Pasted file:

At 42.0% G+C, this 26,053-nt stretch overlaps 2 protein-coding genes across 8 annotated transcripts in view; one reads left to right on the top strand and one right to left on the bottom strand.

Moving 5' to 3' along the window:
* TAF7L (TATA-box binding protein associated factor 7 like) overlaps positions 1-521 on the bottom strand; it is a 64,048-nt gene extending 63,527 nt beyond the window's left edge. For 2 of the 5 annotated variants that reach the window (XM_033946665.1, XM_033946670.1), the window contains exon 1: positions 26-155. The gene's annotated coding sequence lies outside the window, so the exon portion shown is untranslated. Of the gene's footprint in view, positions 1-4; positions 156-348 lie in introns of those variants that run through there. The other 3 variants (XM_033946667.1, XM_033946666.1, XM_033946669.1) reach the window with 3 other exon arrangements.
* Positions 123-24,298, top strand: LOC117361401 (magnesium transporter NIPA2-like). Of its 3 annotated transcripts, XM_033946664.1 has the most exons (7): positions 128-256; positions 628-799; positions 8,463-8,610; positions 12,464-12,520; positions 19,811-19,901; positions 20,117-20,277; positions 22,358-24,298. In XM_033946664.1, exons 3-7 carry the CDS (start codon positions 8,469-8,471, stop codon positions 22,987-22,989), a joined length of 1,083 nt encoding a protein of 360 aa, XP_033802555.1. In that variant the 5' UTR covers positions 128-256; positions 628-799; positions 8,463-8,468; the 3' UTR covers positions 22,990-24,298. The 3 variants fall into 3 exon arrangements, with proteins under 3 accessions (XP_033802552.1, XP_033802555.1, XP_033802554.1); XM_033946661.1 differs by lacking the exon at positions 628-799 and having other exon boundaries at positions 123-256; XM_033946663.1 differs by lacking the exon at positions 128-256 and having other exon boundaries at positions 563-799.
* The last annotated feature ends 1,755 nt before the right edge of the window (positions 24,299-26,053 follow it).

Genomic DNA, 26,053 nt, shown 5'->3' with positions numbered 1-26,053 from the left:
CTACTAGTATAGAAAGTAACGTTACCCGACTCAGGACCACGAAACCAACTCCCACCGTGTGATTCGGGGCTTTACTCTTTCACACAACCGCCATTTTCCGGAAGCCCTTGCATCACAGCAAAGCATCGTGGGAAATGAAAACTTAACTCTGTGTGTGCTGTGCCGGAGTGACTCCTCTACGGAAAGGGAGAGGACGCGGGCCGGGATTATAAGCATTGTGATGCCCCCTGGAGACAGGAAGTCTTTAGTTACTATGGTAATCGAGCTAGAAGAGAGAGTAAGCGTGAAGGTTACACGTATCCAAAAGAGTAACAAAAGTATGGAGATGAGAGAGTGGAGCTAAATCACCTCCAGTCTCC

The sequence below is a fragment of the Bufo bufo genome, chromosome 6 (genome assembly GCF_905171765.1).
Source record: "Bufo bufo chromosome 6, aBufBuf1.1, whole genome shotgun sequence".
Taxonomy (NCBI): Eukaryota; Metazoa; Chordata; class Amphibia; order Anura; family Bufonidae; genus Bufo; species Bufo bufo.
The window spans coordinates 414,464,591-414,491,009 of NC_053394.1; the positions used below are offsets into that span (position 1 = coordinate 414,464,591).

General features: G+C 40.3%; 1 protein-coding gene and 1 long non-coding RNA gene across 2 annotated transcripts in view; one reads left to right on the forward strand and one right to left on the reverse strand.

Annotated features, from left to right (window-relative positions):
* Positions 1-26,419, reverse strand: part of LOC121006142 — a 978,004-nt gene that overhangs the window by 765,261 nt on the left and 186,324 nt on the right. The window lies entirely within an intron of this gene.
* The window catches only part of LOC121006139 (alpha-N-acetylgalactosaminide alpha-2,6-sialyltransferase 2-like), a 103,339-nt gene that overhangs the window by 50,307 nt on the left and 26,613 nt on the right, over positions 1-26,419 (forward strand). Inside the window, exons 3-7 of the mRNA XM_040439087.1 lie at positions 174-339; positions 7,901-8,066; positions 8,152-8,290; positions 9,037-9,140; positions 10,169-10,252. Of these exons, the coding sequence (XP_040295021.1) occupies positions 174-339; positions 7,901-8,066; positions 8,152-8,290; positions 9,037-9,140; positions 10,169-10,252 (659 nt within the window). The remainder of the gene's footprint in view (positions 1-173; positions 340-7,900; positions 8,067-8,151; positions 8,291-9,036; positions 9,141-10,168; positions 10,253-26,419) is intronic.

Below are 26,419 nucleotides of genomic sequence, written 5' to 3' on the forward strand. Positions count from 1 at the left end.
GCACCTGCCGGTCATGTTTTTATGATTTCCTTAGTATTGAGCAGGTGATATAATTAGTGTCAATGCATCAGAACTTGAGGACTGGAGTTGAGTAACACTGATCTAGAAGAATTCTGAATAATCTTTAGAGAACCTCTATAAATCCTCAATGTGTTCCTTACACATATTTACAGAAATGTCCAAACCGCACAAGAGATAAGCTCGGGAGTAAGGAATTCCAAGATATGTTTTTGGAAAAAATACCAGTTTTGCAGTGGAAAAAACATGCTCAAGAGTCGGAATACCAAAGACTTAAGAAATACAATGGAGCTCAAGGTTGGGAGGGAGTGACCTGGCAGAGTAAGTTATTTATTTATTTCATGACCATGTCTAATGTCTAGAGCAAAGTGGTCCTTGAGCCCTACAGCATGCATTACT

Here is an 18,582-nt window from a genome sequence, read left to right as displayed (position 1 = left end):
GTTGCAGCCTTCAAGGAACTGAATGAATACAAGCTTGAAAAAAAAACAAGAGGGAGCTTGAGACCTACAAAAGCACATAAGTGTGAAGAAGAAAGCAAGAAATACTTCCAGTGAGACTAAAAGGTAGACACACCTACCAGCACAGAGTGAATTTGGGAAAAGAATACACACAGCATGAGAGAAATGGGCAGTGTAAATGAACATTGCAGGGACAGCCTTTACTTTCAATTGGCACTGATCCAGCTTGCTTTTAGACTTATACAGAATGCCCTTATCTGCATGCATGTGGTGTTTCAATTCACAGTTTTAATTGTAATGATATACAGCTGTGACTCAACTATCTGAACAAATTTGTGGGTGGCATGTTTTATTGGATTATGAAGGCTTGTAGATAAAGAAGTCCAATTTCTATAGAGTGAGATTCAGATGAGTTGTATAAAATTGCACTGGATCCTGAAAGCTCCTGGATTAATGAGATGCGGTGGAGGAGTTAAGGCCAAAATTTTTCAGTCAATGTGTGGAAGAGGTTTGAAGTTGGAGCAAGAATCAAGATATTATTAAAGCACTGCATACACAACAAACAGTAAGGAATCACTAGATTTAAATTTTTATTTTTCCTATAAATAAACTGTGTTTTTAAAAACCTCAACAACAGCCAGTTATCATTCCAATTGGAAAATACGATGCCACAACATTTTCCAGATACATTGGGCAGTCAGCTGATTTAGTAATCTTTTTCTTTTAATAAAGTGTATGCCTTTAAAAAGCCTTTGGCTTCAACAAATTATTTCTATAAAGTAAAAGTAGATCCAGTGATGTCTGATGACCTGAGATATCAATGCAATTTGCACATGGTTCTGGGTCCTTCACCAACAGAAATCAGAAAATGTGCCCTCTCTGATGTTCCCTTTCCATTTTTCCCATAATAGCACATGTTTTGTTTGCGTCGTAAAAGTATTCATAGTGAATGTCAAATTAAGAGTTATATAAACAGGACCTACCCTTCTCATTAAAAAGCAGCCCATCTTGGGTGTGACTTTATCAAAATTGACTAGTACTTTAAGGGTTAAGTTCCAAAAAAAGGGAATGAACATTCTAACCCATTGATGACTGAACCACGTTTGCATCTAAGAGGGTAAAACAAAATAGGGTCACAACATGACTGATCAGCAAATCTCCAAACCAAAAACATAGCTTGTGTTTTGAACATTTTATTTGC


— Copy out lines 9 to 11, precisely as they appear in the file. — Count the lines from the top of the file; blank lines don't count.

Source record: "Bufo bufo chromosome 6, aBufBuf1.1, whole genome shotgun sequence".
Taxonomy (NCBI): Eukaryota; Metazoa; Chordata; class Amphibia; order Anura; family Bufonidae; genus Bufo; species Bufo bufo.
The window spans coordinates 414,464,591-414,491,009 of NC_053394.1; the positions used below are offsets into that span (position 1 = coordinate 414,464,591).